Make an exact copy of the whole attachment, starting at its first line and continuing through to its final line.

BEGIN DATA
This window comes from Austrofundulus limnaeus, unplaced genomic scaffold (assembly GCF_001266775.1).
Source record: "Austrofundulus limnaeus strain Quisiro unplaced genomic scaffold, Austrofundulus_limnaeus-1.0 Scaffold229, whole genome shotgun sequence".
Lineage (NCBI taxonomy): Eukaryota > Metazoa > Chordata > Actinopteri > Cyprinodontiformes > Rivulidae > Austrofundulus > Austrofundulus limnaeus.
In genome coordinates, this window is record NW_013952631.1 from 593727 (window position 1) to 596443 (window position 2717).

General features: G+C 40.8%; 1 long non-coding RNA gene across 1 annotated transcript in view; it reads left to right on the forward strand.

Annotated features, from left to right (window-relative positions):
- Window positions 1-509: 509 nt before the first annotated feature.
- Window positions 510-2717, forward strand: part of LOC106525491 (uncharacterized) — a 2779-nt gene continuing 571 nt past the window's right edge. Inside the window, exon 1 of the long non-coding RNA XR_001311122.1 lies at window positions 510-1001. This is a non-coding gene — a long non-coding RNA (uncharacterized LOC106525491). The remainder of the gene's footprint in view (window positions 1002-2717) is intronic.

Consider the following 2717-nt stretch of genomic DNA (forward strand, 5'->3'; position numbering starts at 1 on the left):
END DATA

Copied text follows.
This window comes from Austrofundulus limnaeus, unplaced genomic scaffold (assembly GCF_001266775.1).
Source record: "Austrofundulus limnaeus strain Quisiro unplaced genomic scaffold, Austrofundulus_limnaeus-1.0 Scaffold229, whole genome shotgun sequence".
Lineage (NCBI taxonomy): Eukaryota > Metazoa > Chordata > Actinopteri > Cyprinodontiformes > Rivulidae > Austrofundulus > Austrofundulus limnaeus.
In genome coordinates, this window is record NW_013952631.1 from 593727 (window position 1) to 596443 (window position 2717).

General features: G+C 40.8%; 1 long non-coding RNA gene across 1 annotated transcript in view; it reads left to right on the forward strand.

Annotated features, from left to right (window-relative positions):
- Window positions 1-509: 509 nt before the first annotated feature.
- Window positions 510-2717, forward strand: part of LOC106525491 (uncharacterized) — a 2779-nt gene continuing 571 nt past the window's right edge. Inside the window, exon 1 of the long non-coding RNA XR_001311122.1 lies at window positions 510-1001. This is a non-coding gene — a long non-coding RNA (uncharacterized LOC106525491). The remainder of the gene's footprint in view (window positions 1002-2717) is intronic.

Consider the following 2717-nt stretch of genomic DNA (forward strand, 5'->3'; position numbering starts at 1 on the left):